Sunday, February 13, 2011

Making Sense of It All

In bass fishing there is a saying, "It all makes sense once you start catching fish".  Bass fishing to me is the exciting process of putting together a live-action puzzle.  Every piece of the puzzle is a variable.  Most variables are constantly changing and in motion: weather conditions, sunlight penetration, fish behavior, fish location, and boat position.  Add to these factors the vast number of fishing lures that an angler has to choose from and you almost get a sense of overwhelming odds against the angler. 

Figuring it all out makes a fishing trip worth something special.  It is only after you catch a fish or two does the puzzle start to make sense.  Take for instance my last tournament experience.  The weekend before the tournament the water was warm and bass were setting up to spawn.  I had found some bass on shallow-water beds and I planned on catching them in the event.  Nevertheless, a cold front the night before the tournament dropped the air temperature 20 degrees and altered my day.  After I ran across the lake in 30 degree morning air temperatures the first thing I had to do was thaw out my hands and feet.  This Florida angler is not fond of winter weather! 

The harsh cold front ended up lowering the water temperature in my spawning area over ten degrees and caused my bass to leave the beds.  On most Florida lakes you can find the bass repositioned somewhere nearby, a dropoff or deep hole, but not on the Harris Chain of Lakes.  Harris bass flat disappear! 

After fishing for nearly three hours without a bite I finally decided to change my approach and leave the shallow water behind me.  I went back to a fall/winter fishing pattern where my bass keyed in on shad. One of the best lures that I use to mimic shad is a lipless crankbait.

An hour into my new fishing pattern and I caught a two-pound bass. The fish swallowed the crankbait and gave me a clue that I did everything right to fool that fish: the right color, right lure speed, the right fishing depth.  That single hit reminded me of a similar fishing trip and put another piece of the puzzle together.  When my next bass was a four-pounder I knew that I had figured something out. The only problem was that this last fish did not eat the lure well; in fact, it was only hooked with one barb of the treble hooks.  That told me something was wrong with my presentation or the fish-feeding period was slowing down.  A few casts later I missed a two-pound bass that swam up to eat my lure just when I was lifting it out of the water to make another cast. The conditions were changing and I lost the piece of the puzzle that told me lure color and presentation.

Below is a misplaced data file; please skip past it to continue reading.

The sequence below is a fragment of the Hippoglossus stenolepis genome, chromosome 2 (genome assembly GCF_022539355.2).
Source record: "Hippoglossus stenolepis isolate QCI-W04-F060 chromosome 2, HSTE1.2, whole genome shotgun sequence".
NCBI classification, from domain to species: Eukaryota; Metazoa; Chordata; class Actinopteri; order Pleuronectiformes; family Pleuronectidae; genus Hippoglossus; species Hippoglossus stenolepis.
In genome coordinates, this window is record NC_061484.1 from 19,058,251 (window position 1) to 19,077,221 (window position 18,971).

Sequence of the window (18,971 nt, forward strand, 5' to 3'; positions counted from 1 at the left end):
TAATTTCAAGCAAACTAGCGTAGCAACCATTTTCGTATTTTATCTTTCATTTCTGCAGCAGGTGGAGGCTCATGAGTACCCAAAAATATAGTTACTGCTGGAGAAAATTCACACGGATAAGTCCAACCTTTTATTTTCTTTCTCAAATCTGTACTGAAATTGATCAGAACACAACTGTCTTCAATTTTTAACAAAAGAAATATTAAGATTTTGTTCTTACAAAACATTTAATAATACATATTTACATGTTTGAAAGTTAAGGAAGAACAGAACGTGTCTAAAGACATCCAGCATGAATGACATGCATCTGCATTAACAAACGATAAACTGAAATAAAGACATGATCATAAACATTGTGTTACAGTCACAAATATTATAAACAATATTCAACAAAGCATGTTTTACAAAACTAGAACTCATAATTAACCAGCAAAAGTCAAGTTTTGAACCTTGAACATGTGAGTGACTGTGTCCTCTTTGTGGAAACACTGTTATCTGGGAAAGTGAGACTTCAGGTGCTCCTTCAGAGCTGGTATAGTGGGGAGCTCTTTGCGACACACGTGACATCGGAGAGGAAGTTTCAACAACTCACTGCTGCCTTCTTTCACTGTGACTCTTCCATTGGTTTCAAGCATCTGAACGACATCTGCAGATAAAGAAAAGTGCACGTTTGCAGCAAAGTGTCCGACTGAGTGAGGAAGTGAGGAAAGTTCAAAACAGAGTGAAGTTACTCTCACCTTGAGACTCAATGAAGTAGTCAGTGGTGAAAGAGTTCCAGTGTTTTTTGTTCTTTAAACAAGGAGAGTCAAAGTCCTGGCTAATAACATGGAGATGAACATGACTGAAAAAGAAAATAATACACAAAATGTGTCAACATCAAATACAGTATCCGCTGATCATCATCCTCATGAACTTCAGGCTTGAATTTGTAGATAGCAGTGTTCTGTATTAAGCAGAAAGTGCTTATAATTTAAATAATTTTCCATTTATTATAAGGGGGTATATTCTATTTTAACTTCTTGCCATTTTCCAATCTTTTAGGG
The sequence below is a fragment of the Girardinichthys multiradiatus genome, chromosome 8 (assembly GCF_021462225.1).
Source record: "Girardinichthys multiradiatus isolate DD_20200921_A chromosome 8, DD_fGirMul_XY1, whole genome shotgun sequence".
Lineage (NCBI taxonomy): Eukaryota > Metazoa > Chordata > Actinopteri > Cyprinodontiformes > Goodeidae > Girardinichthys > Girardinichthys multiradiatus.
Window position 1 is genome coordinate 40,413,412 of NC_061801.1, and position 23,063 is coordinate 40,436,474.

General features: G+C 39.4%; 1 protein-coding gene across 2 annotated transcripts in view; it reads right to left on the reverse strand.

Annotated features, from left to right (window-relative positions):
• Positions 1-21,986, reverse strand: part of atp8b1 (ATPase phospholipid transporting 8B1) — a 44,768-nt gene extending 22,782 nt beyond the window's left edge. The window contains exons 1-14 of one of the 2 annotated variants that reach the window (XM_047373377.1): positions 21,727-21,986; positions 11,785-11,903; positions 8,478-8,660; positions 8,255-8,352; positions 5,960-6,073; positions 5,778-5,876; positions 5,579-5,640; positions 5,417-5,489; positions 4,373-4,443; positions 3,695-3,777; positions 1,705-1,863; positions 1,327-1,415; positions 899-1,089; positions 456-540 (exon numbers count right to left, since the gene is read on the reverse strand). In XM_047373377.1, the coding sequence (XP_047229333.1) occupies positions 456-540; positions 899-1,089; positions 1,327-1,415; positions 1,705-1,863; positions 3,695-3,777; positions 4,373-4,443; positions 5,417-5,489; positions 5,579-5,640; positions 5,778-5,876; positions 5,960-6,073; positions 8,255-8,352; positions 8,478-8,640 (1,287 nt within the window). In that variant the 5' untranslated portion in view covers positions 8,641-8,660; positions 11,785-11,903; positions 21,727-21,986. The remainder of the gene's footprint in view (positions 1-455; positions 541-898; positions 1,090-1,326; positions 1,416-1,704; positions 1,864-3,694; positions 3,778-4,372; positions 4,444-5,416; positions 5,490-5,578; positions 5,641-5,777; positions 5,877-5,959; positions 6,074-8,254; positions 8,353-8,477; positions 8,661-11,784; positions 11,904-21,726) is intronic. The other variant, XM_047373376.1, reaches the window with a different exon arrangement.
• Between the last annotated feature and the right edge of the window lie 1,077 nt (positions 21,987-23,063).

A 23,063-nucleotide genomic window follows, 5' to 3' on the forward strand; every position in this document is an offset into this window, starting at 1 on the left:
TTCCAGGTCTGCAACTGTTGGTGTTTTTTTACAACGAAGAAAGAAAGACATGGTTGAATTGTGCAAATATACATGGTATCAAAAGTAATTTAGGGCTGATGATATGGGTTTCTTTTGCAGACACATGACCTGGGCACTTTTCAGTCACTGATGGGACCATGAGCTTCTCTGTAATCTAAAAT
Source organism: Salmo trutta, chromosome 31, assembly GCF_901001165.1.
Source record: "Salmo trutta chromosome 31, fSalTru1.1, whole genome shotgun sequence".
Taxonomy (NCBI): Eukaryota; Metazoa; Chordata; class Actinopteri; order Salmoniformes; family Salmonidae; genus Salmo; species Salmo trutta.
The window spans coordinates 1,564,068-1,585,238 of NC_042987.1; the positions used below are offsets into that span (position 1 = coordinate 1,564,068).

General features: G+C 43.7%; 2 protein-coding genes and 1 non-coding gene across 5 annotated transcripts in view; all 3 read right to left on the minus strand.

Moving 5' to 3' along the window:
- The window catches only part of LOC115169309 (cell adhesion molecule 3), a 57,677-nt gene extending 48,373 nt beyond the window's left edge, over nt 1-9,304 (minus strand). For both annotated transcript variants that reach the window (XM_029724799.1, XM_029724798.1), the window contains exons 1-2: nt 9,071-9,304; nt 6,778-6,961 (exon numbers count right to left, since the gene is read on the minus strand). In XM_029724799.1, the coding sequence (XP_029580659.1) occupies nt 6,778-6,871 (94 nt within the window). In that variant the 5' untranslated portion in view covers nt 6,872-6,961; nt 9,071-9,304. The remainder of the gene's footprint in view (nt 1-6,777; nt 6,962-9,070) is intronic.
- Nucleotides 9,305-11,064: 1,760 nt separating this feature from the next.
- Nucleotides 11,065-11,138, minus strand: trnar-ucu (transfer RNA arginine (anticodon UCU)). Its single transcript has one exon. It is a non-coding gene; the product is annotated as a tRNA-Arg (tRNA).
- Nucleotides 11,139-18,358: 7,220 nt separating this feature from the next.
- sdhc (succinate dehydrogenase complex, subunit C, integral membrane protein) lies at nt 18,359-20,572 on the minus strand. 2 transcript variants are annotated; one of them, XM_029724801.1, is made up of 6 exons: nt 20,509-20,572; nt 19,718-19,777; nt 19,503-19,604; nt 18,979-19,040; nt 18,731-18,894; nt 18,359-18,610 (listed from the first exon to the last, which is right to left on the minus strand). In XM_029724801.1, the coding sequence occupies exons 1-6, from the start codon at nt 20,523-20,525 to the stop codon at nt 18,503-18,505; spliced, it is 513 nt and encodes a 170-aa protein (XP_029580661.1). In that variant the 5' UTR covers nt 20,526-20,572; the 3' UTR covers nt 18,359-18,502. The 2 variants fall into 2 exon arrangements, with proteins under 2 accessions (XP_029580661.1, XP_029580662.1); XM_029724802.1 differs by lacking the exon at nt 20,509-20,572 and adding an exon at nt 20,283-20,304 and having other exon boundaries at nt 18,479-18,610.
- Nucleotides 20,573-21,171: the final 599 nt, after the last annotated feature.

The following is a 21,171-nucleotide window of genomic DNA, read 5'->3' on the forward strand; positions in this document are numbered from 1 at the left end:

Regardless of this loss I maintained the same lure and presentation until the event was over.  After landing eight bass and missing three I felt my performance was acceptable but not great. I felt confident about putting some of the puzzle together and giving me a chance to win, but I never figured out the other changes I needed to make to get the fish to bite later in the day when they quit feeding so good.  

I walked away from the tournament in seventh place and feeling good about the experience that I had gained in adapting to changing cold-front conditions. Maybe next time I will put enough of the puzzle together to win.

1 comment:

Mainer said...

As is often said and that is why it is called fishing and not catching. The whole figure out the patern thing has fascinated me for the past 20 years. Any number of anglers can go on a body of water and fish a particular spot because a known fish or number of fish are known to be there but let another angler beat them there and they are flat out sunk. These are the guys that generally pull early and leave because they do not see fishing as a broadbased mental exercise but one of simple fishing oportunities.

Had these anglers been thinking globably they would simply have moved to another area with similar conditions and tried to recreate what they had found that made them excited with the first spot. But not thinking through what they were doing just makes them frustrated.

Now you were obviously thinking pretty globally here. That some piece to the new puzzle never did show up does not denigrate what you did figure out. I would much rather have the day you did than a couple of tourneys my partner and I had last year where we ended the day sorry assed and fish lacking and still can't figure out why?

Cold fronts suck, back sides of a high with high and bright and the wrong wind have ruined many a fishing day. I like your approach to go out and strain water with a lipless as it is one of my fall backs too. Here is an interesting possibility. I am suspecting you were most likely throwing some thing like a 1/2 ounce bait. Conventional wisdom generally would say maybe to have tried smaller. Have you thought of going bigger......maybe much bigger? I have seen a number of times when the bite on a 1/2 ounce just died and I was reasonably sure there were still plenty of fish in the area. Color didn't seem to help and changing speed only made things marginally better. Going smaller has for me not been the answer. I will then opt for a bigger bait and more agressive presentation. I can't imagine our clear water Maine bass can be any more finicky than your fish. Just a thought. Did you perhaps think of a crankbait or would bottom grass have ruled it out?